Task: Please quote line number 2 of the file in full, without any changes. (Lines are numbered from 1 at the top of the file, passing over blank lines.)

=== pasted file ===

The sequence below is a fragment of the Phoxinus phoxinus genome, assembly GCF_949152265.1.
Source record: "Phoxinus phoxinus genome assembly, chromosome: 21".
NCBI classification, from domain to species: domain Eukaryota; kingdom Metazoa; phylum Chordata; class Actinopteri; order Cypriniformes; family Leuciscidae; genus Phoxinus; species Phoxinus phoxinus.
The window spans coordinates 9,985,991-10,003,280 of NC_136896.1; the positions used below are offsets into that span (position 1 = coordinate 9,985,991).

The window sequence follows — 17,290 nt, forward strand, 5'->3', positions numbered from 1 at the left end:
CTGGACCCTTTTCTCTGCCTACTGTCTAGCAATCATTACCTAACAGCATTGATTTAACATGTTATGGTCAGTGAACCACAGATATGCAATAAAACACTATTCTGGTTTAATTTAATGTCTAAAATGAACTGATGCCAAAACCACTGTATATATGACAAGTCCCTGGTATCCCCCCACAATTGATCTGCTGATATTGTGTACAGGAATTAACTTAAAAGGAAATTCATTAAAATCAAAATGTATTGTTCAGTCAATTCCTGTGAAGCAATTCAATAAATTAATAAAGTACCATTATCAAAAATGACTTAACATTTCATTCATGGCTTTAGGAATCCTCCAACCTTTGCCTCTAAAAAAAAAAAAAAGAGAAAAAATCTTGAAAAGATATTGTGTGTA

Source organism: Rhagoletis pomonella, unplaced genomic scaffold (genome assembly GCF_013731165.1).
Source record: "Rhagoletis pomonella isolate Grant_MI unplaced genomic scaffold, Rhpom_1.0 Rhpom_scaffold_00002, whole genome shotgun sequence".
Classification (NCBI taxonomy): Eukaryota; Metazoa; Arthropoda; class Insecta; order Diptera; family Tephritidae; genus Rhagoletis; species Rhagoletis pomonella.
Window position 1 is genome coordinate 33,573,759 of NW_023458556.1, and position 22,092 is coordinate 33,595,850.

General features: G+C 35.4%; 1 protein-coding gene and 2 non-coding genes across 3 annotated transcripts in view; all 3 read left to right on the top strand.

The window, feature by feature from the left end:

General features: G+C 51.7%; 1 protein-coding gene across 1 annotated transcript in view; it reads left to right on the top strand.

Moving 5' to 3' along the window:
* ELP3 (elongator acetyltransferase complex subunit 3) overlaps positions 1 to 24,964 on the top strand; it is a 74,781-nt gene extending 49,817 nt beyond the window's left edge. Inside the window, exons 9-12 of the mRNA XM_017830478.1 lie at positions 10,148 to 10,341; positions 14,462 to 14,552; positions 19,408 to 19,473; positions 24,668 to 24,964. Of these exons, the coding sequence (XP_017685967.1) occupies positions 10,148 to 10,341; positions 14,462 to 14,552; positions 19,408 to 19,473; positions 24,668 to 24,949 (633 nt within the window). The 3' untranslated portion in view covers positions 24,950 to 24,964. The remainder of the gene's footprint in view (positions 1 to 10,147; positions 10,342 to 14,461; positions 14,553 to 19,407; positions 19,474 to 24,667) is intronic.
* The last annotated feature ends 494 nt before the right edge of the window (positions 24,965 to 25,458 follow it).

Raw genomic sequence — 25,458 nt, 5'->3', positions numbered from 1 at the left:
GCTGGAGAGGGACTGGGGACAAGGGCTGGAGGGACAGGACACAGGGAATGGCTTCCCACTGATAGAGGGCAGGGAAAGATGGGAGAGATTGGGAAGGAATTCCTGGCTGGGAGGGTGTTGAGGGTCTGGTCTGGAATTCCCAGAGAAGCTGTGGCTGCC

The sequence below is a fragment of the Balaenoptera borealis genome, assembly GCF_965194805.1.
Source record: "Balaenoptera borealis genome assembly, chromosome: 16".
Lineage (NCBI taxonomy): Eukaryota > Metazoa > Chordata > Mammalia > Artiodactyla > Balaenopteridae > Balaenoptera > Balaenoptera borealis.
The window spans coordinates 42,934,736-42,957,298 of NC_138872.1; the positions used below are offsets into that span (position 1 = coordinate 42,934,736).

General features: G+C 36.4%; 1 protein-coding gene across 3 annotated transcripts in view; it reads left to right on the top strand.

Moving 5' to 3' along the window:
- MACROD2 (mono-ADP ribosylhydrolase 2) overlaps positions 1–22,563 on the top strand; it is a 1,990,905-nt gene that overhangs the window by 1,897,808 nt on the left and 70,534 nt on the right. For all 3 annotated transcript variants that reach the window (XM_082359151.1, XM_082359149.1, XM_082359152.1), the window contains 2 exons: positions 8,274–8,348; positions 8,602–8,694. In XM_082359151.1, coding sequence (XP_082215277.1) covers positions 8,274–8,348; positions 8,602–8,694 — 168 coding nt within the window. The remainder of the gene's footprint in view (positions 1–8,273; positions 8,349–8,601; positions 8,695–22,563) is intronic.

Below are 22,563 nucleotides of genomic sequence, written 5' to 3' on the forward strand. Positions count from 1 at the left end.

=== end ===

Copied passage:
Source record: "Phoxinus phoxinus genome assembly, chromosome: 21".